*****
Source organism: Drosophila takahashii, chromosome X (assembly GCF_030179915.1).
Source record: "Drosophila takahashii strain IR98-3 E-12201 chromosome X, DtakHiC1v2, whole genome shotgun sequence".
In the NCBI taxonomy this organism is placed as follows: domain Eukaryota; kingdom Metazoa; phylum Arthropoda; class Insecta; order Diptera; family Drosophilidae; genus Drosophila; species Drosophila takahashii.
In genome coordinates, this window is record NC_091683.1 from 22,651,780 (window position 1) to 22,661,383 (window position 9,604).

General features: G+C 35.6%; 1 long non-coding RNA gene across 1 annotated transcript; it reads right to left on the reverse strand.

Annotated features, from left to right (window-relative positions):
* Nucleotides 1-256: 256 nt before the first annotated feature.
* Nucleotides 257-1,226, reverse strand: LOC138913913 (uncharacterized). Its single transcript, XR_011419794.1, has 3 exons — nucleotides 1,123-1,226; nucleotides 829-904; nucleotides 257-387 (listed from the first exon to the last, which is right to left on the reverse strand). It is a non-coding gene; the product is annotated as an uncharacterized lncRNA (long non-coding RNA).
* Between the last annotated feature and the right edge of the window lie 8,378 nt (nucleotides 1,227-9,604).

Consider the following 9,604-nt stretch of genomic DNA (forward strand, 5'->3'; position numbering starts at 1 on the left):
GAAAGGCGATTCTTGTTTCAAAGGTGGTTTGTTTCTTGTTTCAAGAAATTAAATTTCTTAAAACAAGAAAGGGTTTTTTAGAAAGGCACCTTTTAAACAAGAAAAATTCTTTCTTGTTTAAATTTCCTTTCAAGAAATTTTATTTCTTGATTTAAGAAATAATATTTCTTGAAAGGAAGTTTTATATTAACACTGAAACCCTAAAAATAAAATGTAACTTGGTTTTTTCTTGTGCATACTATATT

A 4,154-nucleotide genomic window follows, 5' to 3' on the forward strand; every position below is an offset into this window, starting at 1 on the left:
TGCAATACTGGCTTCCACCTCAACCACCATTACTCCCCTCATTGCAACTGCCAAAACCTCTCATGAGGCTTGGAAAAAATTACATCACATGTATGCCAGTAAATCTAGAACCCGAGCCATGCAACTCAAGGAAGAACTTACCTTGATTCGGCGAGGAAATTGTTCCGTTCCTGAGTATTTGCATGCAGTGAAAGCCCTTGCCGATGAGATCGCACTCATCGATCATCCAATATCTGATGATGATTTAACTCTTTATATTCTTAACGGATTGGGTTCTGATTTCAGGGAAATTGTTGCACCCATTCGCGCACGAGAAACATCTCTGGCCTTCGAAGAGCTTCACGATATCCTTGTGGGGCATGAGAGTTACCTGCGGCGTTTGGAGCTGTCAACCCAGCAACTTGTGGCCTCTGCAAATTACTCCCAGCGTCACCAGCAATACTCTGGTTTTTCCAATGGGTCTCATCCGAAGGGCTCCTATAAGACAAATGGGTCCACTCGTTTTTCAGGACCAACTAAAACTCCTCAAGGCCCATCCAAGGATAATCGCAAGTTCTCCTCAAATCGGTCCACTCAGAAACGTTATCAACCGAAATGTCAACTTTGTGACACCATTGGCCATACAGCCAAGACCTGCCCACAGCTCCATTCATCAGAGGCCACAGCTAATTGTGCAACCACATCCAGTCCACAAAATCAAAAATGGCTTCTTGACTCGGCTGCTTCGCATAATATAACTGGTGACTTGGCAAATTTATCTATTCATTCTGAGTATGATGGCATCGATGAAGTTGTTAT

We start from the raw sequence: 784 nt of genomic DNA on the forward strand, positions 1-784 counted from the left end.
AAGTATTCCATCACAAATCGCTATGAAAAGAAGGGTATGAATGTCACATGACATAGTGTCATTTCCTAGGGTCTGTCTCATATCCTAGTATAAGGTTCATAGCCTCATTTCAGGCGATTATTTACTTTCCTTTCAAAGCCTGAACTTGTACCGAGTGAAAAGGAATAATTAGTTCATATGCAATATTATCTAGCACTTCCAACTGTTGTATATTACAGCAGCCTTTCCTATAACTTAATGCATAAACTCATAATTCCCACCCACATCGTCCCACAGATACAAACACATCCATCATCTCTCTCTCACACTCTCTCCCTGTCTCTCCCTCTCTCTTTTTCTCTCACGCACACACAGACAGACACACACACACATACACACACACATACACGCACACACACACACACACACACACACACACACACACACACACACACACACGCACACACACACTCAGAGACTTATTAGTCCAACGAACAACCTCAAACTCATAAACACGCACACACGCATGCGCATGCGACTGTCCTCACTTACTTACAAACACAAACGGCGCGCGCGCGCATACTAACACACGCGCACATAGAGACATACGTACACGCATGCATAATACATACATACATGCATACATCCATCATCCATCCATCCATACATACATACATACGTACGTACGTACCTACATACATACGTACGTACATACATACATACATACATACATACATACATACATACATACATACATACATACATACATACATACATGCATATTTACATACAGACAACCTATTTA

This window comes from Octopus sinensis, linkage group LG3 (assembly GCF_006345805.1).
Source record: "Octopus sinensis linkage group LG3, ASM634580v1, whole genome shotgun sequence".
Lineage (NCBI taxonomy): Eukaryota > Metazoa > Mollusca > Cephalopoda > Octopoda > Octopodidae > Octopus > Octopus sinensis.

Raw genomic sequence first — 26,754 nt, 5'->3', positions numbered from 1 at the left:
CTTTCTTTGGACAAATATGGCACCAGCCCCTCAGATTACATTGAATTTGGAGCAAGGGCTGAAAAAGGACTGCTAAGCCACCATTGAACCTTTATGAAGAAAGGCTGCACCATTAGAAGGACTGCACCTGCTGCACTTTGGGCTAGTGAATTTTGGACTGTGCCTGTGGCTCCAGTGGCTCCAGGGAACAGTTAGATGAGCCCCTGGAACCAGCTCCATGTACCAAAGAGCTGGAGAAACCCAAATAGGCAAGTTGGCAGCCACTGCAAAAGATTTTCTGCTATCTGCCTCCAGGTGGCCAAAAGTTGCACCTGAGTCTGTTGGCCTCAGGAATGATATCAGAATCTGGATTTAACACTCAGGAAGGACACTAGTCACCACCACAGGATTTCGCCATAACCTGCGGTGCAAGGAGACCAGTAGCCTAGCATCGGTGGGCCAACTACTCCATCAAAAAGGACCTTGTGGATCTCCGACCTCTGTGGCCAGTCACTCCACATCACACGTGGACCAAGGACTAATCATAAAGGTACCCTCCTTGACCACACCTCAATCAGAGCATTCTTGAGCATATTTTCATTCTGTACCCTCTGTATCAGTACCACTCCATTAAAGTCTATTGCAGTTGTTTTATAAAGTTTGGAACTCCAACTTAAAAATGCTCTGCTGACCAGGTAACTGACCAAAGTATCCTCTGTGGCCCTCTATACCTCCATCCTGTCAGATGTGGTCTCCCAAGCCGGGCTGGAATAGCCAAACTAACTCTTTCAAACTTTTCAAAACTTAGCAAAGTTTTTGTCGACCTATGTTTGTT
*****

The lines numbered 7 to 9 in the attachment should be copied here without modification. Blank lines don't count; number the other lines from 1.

* Nucleotides 1-256: 256 nt before the first annotated feature.
* Nucleotides 257-1,226, reverse strand: LOC138913913 (uncharacterized). Its single transcript, XR_011419794.1, has 3 exons — nucleotides 1,123-1,226; nucleotides 829-904; nucleotides 257-387 (listed from the first exon to the last, which is right to left on the reverse strand). It is a non-coding gene; the product is annotated as an uncharacterized lncRNA (long non-coding RNA).
* Between the last annotated feature and the right edge of the window lie 8,378 nt (nucleotides 1,227-9,604).